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Water: A Comprehensive Guide for Brewers (Brewing Elements) Paperback – October 7, 2013
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About the Author
John Palmer is the best-selling author of How to Brew, and the co-author of Brewing Classic Styles. He is also the co-host the popular brewing podcast, Brew Strong. John is a metallurgical engineer by trade, and is intrigued by the processes of brewing from an engineer’s point of view, including malting, mashing, water chemistry, lautering, clarity, color, and foam retention. John was born in Midland, MI and currently resides in California.
Colin Kaminski’s brewing career started as the product designer at Beer, Beer and More Beer, designing more than 180 products including the Peltier cooled conical fermentor. Colin has written on a variety of topics including lutherie, holography, solar astronomy and beer. He has been the Master Brewer at Downtown Joe’s Brewery since 2003. Colin resides in California
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That said, there is a treasure trove of good information here if you can slog your way through to it. Perhaps the uber technical stuff should be included as an appendix and referenced as needed in the text for those interested.
Maybe I don't know what it is I need to know, but what I wanted to know was:
1. What are the ideal ranges of water ph and mineral profiles for various beer styles. NOT the water profile of the town that the style was originally brewed.
2. How to understand the properties of the water I am using.
3. The importance of the mash ph and how water alkalinity and grain bill help to approach the target (RA). Then how to adjust the ph if it is out of the acceptable range. Not in moles, mill-equivalents or furlongs per fortnight but grams/ml per gallon mash.
4. The affect of mineral levels and ratios on beer flavor, head retention, hop utilization, etc. Then how to adjust my water to achieve these levels.
While most of this information is included it is a hard read getting there. The additional uber technical info just seemed to complicate (obfuscate) the necessary information. Just one guys thoughts.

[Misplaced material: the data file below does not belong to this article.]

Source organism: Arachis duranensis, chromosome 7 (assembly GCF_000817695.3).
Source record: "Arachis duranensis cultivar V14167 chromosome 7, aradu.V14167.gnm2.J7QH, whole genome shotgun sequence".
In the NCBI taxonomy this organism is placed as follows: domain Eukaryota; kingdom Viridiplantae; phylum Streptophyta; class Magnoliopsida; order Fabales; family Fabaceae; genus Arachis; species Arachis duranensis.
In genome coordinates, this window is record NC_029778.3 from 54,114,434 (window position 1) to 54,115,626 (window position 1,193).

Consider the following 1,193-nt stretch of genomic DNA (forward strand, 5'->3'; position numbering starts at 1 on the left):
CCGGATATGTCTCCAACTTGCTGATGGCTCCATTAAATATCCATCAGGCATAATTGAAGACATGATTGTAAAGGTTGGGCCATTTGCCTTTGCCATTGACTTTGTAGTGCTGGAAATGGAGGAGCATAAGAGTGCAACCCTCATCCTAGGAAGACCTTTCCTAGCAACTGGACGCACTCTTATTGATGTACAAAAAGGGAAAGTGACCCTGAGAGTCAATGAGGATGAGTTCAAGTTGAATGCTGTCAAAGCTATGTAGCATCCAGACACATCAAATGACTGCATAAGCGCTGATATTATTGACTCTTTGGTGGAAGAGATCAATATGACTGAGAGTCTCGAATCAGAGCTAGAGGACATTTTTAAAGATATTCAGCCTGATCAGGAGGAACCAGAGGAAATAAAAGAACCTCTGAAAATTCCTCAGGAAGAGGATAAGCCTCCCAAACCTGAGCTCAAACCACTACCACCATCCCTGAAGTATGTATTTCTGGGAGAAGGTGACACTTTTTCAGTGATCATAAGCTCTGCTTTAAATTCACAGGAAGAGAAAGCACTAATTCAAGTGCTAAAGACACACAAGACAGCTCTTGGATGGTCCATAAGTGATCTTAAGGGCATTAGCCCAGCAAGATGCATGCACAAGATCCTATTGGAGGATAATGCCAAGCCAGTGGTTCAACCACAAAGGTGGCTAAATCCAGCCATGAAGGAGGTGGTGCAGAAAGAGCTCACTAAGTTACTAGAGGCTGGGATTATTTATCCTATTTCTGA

I'm not talking rookie homebrewers. I'm talking homebrewers with years of practice having read most of homebrew info on whats
available around (not that this is any credential, just saying)
Also I feel one of the goals of the book is to push the envelope on the current info related to water and brewing and assembling all in one place, which is a nice start. The goal is noble, the approach could have been slightly better IMHO.
The book covers lots of detail and technical complexities related to water in brewing, but does not explain the technical (chemistry) in enough depth to be fully understood by a homebrewer, which is the target audience aimed by the authors.
Not complaining that the topic is complex, which it is indeed, my critique is that if you are going to write a book for homebrewers (no matter how simple or advanced) you should care to explain the very fine bits doesnt matter if it takes 1000 pages, cos homebrewers dont normally have chemistry background. Not something easy to be done...
If the book just throws a bunch of information and assumes everyone is familiar with it and has the pre-requirement background info on chemistry etc, and then leaves the reader hanging and looking for explanations, then I'd rather buy a pro book like Kunze or a hardcore
water chemistry book for that matter...
After reading the book, by page 100 you get the impression the authors start rushing the topics and throwing one concept or definition after another withouth much care to explain the whys and hows. The pace then accelerates until you see yourself overwhelmed with information that you either dont understand and/or know what to do with it... dumping concepts and notions of residual alkalinity and then starts taking about Z residual alkalinity, and mentions graphs that you dont know where they came from or how were created, and calculations that can only be performed with the help of graphs that came out of the blue sky.
This is not like the other books of The Brewing Elements Series which are relativelly easy to grasp,
I have an engineering background, but after reading the book I still dont grasp several concepts. Frustrating...
Funny thing is that I'm currently attending a "pro" course on Master Brewing, and the "water part" of the course is based on this book,
but the professor (a professional working on mega brewery industry) couldnt explain half of the book...
Anyway... I think the book would have been more digestible if they started with basic details on water and then right to the practical stuff for a homebrewer, and then moved all the hermetic technical stuff to appendices where it could be browsed as needed. Just to be more paupable and not scare people away (yes, I read the introduction and remember the authors explicitly said: " this is not a beginner book" )
It was a good attempt for a first try though (and I always like to end with the positives), and it has the merits of being a very specific topic related to brewing that you'd have to dig through several other tomes to get through. Hopefully it will improve for next editions.